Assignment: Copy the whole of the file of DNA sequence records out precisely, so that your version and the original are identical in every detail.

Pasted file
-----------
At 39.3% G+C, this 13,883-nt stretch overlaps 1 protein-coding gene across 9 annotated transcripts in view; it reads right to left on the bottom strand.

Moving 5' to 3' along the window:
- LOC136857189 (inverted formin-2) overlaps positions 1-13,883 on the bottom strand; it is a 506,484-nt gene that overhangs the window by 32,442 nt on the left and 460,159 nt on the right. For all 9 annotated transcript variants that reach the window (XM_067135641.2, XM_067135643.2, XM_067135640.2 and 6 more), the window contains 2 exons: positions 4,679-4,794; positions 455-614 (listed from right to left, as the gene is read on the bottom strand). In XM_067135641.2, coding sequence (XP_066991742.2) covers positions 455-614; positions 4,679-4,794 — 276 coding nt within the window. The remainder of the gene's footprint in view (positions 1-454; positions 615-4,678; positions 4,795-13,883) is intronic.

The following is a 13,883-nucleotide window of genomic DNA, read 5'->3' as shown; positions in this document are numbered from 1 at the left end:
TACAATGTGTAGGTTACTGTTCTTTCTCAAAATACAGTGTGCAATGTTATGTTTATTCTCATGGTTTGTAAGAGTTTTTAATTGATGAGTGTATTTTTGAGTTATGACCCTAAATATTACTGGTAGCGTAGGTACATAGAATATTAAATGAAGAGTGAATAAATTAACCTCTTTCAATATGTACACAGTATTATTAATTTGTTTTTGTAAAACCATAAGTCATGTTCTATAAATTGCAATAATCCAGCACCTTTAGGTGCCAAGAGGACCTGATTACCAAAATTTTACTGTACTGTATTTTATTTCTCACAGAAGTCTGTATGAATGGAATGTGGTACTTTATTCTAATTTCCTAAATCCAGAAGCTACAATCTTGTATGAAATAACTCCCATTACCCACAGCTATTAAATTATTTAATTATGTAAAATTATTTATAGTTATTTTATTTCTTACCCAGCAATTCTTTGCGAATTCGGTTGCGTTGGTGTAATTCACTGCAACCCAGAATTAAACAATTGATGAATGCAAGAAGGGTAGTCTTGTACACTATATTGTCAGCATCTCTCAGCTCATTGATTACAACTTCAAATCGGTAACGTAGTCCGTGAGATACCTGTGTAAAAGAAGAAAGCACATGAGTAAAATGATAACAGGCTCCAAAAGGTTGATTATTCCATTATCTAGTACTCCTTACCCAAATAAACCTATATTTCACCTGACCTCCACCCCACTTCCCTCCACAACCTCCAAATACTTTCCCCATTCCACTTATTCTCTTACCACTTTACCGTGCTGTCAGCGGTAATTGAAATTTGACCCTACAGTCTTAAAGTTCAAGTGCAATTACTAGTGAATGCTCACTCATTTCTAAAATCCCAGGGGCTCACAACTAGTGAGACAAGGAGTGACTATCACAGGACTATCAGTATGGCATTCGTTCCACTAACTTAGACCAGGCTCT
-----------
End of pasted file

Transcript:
At 39.3% G+C, this 13,883-nt stretch overlaps 1 protein-coding gene across 9 annotated transcripts in view; it reads right to left on the bottom strand.

Moving 5' to 3' along the window:
- LOC136857189 (inverted formin-2) overlaps positions 1-13,883 on the bottom strand; it is a 506,484-nt gene that overhangs the window by 32,442 nt on the left and 460,159 nt on the right. For all 9 annotated transcript variants that reach the window (XM_067135641.2, XM_067135643.2, XM_067135640.2 and 6 more), the window contains 2 exons: positions 4,679-4,794; positions 455-614 (listed from right to left, as the gene is read on the bottom strand). In XM_067135641.2, coding sequence (XP_066991742.2) covers positions 455-614; positions 4,679-4,794 — 276 coding nt within the window. The remainder of the gene's footprint in view (positions 1-454; positions 615-4,678; positions 4,795-13,883) is intronic.

The following is a 13,883-nucleotide window of genomic DNA, read 5'->3' as shown; positions in this document are numbered from 1 at the left end:
TACAATGTGTAGGTTACTGTTCTTTCTCAAAATACAGTGTGCAATGTTATGTTTATTCTCATGGTTTGTAAGAGTTTTTAATTGATGAGTGTATTTTTGAGTTATGACCCTAAATATTACTGGTAGCGTAGGTACATAGAATATTAAATGAAGAGTGAATAAATTAACCTCTTTCAATATGTACACAGTATTATTAATTTGTTTTTGTAAAACCATAAGTCATGTTCTATAAATTGCAATAATCCAGCACCTTTAGGTGCCAAGAGGACCTGATTACCAAAATTTTACTGTACTGTATTTTATTTCTCACAGAAGTCTGTATGAATGGAATGTGGTACTTTATTCTAATTTCCTAAATCCAGAAGCTACAATCTTGTATGAAATAACTCCCATTACCCACAGCTATTAAATTATTTAATTATGTAAAATTATTTATAGTTATTTTATTTCTTACCCAGCAATTCTTTGCGAATTCGGTTGCGTTGGTGTAATTCACTGCAACCCAGAATTAAACAATTGATGAATGCAAGAAGGGTAGTCTTGTACACTATATTGTCAGCATCTCTCAGCTCATTGATTACAACTTCAAATCGGTAACGTAGTCCGTGAGATACCTGTGTAAAAGAAGAAAGCACATGAGTAAAATGATAACAGGCTCCAAAAGGTTGATTATTCCATTATCTAGTACTCCTTACCCAAATAAACCTATATTTCACCTGACCTCCACCCCACTTCCCTCCACAACCTCCAAATACTTTCCCCATTCCACTTATTCTCTTACCACTTTACCGTGCTGTCAGCGGTAATTGAAATTTGACCCTACAGTCTTAAAGTTCAAGTGCAATTACTAGTGAATGCTCACTCATTTCTAAAATCCCAGGGGCTCACAACTAGTGAGACAAGGAGTGACTATCACAGGACTATCAGTATGGCATTCGTTCCACTAACTTAGACCAGGCTCT